To hear it from bosses, the office is sacred. It’s a space where the walls practically vibrate with possibility. Apple’s Tim Cook told People last March that he couldn’t wait to go back and experience a little of that magic again. “Innovation isn’t always a planned activity,” he said. “It’s bumping into each other over the course of the day and advancing an idea that you just had.” Leadership at Hearst told Insider a similar story: Pushing people to come back to the office despite protests from their union “reaffirms our connectivity, builds our community, and helps foster an environment of creativity and overall collaboration.” Goldman Sachs CEO David Solomon, who has called remote work an “aberration” and inspired the tiniest of uprisings among his firm’s junior bankers, told Fortune in February that the “secret sauce” for the company is when younger hires “come together and collaborate” with more senior employees.
There’s truth to all of this. People like seeing colleagues face to face, like collaborating, and — significantly — like separating their work life from their home life. In-person work is often fine, it’s just that cultivating the kind of environment described by bosses in their odes to the office — natural collaboration, mentorship, spontaneous creativity — is a different project than simply dragging people back to midtown as we cycle through COVID waves. The reality of the office is often a miserable one: people stuck on long commutes only to arrive at mostly quiet offices and sit in pointless meetings; junior staffers quitting because they don’t see a career path and don’t have mentors. The fantasy many employers have of what the office was — the story of why we must come back — is currently running up against reality. The office isn’t the problem — it’s work.
When you look beyond employees protesting return-to-office policies, there are almost always other signs of greater discontent. At the root of Hearst Union’s NLRB complaint was that management was making a “unilateral change” without bargaining with employees and listening to their needs. In other words, it was a symptom of the culture that inspired workers to organize there in the first place. “It’s not that we don’t ever want to step foot in any of our locations ever again,” one Hearst staffer told me. “It’s more that the requirement being unilateral and being handed down from the top without our input and frankly treating us like children — that’s the problem.” People often cite commuting as their main complaint of returning to work, which makes sense when you consider how much time a person spends just getting to and from work. In New York City, the average commute time is nearly 40 minutes one way. Add that on top of an eight (or nine, or ten) hour work day and you’re losing virtually all of your awake time to work. Last year, a group of analysts at Goldman sent their bosses a list of grievances that included having to work 105 hours in the previous week. (It may be hard to shed a tear for a banker, but the problem of overwork is rampant.)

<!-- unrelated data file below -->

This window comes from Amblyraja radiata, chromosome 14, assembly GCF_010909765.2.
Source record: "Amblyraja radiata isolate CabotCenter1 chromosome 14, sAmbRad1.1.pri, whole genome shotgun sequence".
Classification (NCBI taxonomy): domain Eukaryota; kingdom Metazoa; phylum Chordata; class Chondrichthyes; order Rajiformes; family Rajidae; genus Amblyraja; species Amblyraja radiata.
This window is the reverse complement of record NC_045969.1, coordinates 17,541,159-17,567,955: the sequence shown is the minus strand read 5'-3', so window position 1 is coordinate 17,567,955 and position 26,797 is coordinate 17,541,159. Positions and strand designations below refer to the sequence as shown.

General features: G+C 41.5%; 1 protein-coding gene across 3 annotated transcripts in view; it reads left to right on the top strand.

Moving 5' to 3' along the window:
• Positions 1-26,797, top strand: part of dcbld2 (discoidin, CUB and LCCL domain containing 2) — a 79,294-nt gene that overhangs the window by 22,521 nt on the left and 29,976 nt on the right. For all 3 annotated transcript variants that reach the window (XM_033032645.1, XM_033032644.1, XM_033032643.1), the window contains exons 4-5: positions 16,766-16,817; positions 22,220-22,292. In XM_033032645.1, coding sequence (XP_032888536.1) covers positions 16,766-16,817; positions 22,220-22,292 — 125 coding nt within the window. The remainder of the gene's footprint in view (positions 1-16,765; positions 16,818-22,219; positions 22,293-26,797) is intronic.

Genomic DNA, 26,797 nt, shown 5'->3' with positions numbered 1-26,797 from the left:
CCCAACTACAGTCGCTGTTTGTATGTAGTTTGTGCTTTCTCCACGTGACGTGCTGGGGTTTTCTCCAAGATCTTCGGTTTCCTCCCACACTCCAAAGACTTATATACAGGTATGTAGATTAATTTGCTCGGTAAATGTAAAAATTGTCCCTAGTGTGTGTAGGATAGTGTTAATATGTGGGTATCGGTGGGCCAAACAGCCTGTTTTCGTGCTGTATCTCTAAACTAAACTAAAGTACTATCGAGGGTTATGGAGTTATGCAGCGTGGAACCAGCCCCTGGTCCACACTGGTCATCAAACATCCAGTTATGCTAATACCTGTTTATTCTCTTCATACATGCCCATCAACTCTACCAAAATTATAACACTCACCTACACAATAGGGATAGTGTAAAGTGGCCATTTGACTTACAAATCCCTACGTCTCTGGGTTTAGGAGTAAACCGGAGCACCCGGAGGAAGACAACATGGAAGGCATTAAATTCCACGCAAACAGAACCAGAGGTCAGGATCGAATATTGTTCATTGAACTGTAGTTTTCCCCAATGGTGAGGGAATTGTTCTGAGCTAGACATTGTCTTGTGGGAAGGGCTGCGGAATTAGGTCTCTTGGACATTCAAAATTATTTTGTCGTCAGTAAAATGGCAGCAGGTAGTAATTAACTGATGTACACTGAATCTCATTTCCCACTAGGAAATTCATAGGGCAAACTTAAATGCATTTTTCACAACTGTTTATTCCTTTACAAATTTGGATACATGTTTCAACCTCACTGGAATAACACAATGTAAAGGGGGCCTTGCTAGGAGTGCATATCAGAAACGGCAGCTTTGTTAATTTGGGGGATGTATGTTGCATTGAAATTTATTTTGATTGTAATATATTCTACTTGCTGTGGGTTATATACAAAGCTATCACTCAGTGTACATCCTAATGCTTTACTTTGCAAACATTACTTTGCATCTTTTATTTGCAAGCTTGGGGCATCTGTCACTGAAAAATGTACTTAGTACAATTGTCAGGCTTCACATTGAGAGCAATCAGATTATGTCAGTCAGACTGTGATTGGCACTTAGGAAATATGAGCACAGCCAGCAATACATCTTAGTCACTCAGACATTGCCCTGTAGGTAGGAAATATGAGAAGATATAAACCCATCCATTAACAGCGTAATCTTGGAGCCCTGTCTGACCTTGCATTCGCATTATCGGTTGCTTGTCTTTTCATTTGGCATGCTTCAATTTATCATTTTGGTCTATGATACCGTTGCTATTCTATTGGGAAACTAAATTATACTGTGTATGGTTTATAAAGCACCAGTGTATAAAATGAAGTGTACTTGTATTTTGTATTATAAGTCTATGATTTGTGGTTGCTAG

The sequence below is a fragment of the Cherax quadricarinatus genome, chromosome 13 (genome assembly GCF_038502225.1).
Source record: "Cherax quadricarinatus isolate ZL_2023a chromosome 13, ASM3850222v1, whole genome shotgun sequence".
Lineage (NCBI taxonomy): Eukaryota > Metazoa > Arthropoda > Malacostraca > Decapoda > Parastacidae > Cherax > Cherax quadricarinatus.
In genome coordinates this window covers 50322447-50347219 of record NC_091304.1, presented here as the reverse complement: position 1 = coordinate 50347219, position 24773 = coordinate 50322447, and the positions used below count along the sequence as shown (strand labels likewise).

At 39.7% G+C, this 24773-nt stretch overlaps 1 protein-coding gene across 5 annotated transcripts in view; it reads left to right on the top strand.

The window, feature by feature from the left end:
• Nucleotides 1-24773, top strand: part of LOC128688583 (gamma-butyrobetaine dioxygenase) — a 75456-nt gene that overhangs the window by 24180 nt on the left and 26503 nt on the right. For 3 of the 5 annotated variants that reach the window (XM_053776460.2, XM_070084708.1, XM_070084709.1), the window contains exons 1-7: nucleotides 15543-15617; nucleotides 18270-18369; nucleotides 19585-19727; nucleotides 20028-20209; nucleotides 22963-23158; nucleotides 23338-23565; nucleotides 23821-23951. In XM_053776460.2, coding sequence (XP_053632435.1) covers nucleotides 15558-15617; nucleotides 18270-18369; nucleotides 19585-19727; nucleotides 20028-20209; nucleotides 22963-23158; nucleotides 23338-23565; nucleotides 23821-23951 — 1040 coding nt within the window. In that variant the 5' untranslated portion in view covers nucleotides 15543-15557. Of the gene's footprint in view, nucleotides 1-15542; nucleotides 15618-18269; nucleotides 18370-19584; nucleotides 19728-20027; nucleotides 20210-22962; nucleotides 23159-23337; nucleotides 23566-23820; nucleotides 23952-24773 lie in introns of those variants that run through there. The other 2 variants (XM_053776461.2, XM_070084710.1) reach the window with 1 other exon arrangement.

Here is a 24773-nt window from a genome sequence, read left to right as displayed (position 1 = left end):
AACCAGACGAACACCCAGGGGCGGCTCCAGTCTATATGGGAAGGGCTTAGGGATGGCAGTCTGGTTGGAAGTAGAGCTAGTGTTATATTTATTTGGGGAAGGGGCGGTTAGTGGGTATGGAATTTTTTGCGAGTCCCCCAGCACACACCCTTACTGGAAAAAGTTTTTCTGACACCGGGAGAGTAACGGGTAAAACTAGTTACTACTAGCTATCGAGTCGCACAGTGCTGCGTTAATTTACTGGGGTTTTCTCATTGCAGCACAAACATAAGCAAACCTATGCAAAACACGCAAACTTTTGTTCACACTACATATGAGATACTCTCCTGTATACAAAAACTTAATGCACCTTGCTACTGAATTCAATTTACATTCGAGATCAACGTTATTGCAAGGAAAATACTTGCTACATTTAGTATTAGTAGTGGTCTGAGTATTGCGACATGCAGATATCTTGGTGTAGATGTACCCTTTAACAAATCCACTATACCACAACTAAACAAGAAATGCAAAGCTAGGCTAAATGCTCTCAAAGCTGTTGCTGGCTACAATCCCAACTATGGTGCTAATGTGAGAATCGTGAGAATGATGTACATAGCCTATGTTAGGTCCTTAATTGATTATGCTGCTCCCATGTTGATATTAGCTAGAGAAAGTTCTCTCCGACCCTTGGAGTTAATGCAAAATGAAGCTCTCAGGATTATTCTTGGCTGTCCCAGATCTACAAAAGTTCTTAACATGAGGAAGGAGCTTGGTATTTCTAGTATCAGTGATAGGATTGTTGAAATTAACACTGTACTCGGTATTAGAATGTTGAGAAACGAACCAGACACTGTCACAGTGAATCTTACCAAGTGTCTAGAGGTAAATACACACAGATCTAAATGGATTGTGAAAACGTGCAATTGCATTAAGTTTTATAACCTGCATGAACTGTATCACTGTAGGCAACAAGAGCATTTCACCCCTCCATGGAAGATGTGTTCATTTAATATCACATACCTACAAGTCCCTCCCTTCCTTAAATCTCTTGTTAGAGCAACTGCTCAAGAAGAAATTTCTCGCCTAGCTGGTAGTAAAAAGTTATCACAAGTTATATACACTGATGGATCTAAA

And as much as employers talk about interaction, the modern office is often a place where one goes to be alone among others. A study by Harvard Business School’s Ethan Bernstein in 2019 found that contemporary open offices have actually led to 70 percent fewer face-to-face interactions. “That was a bit of a thorn in the side of many people who had claimed that they could open up offices, get greater density, and lower costs, and at the same time they were boosting revenues by getting more creativity and collaboration,” Bernstein said. For many white-collar workers based in open-concept offices, the study’s findings can feel more or less intuitive: Often, the office is just a different place to silently use your laptop, with headphones in. “It is very quiet,” a Hearst employee told me after returning to the office part-time. “And it was pretty quiet before because we mostly sit around computers anyways.” In the open offices I’ve worked at, in nonprofits and media, I’ve had all-day conversations with colleagues over Slack or email without ever speaking out loud.
When the open office does foster conversation, it can make it hard for others to actually focus. Jennifer Tsang, a chief of staff who has worked for Cisco for over 20 years, told me that when the company moved from cubicles to an open floor plan, things got considerably louder. The crosstalk became distracting. But Tsang enjoys her job and one of the reasons she’s stayed so long, she says, is because of the company’s flexible work-from-home policy. Basically, she can focus at home when she needs to. “The paradigm should shift away from, Should we be in office, should we not be in office,” Tsang said. “We should acknowledge and accept that people have lives outside of work and that it’s about finding more balance.”